If you are anything like our family, it can be a real struggle getting your children to try new things. It’s fine until they reach a certain age. Most toddlers, for example, will try anything as long as it involves making a mess. There’s a certain point in their lives that they retreat into their shell a little. Or, of course, start to realise they can stamp their authority on a situation.

There’s nothing wrong with this, of course. It’s all part of them learning to be an individual, and it’s great to see them with such determination. However, it can also be a monumental pain in the rear. Plus, of course, it can also lead them to miss out on some awesome things in life, as well as to become set in their ways a long time before they should.

So, the big question is – what can you do about it? Well, I’ve drawn on several years of experience and made healthy use of everyone’s favourite search engine, to come up with some ideas. Try them out and see if you can get your kids to try new things – and don’t forget to let me know how you get on!

Praise them like you should

First of all, whenever your child does something for the first time, let them know how proud you are. As adults, we have no idea of how much bravery it takes to try something new – even if it’s as simple as eating a cooked mushroom. Everything – and I mean EVERYTHING – is amplified when you are a small child, and you have to appreciate it. Being an encouraging parent is something we all think we are – but are we really? When you have had a week of hell, and the kids have been playing up, it can be tough to notice when your little one does something new. So, keep your eyes peeled – and get ready to pile on the praise.

Be aware of your actions

As all parents realise at some point, a lot of the behaviors your children pick up are all from you. For example, this will all come clear when they start to talk – and use the kind of risque language you wouldn’t expect from a toddler. But it isn’t just words they pick up on – it’s actions, too. If you are shy when talking to other people, they might start to behave in the same way. If you show fear before going down a slide, they might feel it’s okay to do that, too. Try not to compare them to siblings or other children, either. You could end up reinforcing their fears – or exacerbating them.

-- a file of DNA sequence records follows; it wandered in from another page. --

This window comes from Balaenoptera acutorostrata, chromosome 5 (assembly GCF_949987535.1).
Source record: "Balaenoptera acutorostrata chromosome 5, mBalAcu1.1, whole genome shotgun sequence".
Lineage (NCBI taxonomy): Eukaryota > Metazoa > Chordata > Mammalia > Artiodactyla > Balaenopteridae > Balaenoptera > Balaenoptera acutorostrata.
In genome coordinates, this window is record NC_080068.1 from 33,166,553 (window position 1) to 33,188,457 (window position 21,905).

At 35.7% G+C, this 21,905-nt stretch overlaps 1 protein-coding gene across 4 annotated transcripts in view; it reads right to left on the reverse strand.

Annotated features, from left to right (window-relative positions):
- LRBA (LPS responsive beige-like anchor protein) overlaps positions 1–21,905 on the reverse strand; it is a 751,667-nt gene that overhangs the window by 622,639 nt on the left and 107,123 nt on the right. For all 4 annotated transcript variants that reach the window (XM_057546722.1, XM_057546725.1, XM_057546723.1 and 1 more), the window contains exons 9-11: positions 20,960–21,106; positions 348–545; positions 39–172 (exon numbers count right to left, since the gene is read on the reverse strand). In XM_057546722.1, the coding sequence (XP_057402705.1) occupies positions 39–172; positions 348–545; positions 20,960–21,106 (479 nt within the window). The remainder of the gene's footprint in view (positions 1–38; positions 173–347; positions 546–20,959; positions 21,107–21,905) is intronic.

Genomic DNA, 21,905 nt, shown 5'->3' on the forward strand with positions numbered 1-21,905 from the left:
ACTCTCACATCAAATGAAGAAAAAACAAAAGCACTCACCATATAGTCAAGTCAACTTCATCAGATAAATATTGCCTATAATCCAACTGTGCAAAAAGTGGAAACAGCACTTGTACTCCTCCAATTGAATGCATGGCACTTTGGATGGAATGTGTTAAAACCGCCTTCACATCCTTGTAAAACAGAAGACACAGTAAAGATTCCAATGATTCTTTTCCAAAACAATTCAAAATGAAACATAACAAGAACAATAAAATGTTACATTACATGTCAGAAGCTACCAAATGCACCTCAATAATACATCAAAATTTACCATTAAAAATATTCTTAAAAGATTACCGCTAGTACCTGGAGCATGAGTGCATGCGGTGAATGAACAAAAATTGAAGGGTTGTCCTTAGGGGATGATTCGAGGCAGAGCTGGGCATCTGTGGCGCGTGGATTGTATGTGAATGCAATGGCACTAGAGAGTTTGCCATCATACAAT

Be brave

Following on from that, how about confronting some of your fears? If they see you doing it, it will encourage them to do the same. To an extent, as soon as you are a parent, tackling your fears is almost part of the daily routine. But, there are still things that we are unwilling to do. If you want a classic example of this, then look no further than the common house spider. If you are afraid of our arachnid friends, there’s a good chance they will be, too. So, don’t wait for your partner to get home next time. Face the spider – and show your kids you are in control.


Tiny reminders

If your child is scared of doing something they have done before, remind them how good they were. You can even use this for something completely new. For example, if they are scared of going on a horse, remind them of the time they went swimming for the first time. Try to make them understand that if they could do something even though they were scared before, there’s no reason they can’t do it again. Not only will it help them to be brave, but they will also start to draw on their experiences themselves.

Keep an adventure diary

Another neat idea is to maintain a diary of all your adventures. Jot down all the fun you have had, and highlight all the times your little one has shown a lot of bravery and tried something new. So, when they show fear in the future, you have an instant memento of all the things they have achieved. It won’t always work, of course, but it’s another valuable addition to your armoury.

Be involved